Gender politics have also been given a makeover here: Guinevere (Keira Knightley), a passive love object in the standard narrative, has been redrawn as woman warrior and kick-ass archer. This is arguably a progressive step for Bruckheimer, whose films are not noted for their strong female characters. Historically it’s also not quite as silly as it sounds–there is, for example, the precedent of Boudicca, aka Boadicea, the first-century Celtic queen who reportedly led an army of 200,000 in an unsuccessful revolt against Rome (and who’s the subject of four films currently under development, including one from Mel Gibson’s production company). Perhaps more important than the character’s historical plausibility is the fact that it gives young female viewers a proxy and young male viewers a chance to see Knightley get physical in skimpy leather battle garb.
Do not look to the poetry of Franzoni’s script to rescue King Arthur: his dialogue here is even windier than that in Gladiator. As Arthur, Clive Owen does his best with lines like “Let history remember that as free men we chose to make our destiny so,” but it’s a losing battle. Ioan Gruffud as Lancelot fares slightly better with his burden of portentous speeches, but Stellan SkarsgŒrd as the Saxon leader Cerdic has clearly been driven over the top by the script, delivering all his lines in a growling whisper that suggests a bad sore throat more than virile menace. The film’s one bright spot is Ray Winstone’s Falstaffian turn as Sir Bors, a lewd, profane, hard-drinking soldier with a dozen bastard children. The part is strictly a caricature, but Winstone breathes enough life, charm, and burly crudity into it to show up Arthur and Lancelot as the sulky, pompous bores they are.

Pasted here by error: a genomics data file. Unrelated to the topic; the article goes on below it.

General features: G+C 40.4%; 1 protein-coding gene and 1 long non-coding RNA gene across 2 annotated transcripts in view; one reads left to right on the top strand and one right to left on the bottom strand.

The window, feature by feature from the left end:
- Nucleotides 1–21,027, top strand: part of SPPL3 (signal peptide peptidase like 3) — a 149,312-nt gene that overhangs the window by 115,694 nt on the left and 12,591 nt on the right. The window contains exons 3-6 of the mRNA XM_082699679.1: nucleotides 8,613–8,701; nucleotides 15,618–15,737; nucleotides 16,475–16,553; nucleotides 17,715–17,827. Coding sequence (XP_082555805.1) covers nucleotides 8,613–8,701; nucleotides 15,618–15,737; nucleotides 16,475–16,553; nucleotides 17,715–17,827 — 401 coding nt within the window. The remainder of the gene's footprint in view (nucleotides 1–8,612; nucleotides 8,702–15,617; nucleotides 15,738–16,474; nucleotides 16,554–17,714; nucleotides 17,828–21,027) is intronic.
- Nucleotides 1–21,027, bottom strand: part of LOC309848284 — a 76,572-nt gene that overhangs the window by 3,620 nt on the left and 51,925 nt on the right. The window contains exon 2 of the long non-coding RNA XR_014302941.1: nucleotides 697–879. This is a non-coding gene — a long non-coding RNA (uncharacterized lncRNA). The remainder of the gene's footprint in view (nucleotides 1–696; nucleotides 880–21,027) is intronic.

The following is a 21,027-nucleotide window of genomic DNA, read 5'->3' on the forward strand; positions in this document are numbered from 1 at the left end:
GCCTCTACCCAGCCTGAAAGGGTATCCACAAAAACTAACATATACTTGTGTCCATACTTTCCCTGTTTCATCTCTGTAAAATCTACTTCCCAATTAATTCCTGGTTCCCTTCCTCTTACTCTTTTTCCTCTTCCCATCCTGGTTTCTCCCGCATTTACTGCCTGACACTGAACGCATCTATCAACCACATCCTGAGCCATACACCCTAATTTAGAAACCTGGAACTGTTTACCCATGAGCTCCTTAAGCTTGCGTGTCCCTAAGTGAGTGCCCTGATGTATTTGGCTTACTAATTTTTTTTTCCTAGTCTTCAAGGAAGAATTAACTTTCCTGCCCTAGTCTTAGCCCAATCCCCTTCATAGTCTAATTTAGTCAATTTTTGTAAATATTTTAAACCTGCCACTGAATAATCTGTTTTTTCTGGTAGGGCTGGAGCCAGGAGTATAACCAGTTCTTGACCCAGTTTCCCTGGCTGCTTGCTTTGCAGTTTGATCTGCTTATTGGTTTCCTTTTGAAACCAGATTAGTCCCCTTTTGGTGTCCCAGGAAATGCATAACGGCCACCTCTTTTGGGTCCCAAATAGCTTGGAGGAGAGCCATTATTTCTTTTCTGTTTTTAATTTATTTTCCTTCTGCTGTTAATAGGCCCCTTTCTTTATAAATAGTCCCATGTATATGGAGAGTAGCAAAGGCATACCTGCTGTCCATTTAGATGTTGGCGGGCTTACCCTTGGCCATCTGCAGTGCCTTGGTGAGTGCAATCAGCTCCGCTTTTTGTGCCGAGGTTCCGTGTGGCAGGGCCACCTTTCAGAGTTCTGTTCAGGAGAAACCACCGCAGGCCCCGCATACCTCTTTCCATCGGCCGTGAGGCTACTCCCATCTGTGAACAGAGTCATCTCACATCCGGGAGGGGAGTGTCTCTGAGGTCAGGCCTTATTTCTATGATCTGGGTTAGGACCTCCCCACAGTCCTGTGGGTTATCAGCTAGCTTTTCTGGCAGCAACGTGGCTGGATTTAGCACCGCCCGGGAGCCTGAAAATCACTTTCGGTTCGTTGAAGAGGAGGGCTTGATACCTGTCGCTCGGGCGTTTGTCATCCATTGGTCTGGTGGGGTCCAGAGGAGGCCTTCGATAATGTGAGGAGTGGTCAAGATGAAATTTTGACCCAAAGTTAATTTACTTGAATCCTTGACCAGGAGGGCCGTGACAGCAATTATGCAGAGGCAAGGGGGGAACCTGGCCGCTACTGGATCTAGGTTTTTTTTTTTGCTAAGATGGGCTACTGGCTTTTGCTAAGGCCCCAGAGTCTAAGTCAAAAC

One decent character part, however, isn’t much to sustain a two-hour epic, and ultimately King Arthur is as shiny and hollow as an empty suit of armor. The sweeping helicopter shots of daunting landscapes and the booming kettledrums of Hans Zimmer’s score all signal that something immensely profound is unfolding. Had Bruckheimer and company retained the mythical and magical elements of the standard Arthurian narrative, they might have been able to deliver on that promise. Instead they’ve traded chivalry for mere machismo and thrown away the epic themes and characters of the legend in favor a series of meaningless battle scenes linked by a flimsy plotline that’s equal parts Saving Private Ryan and The Dirty Dozen. If this is history demystified, give me myth.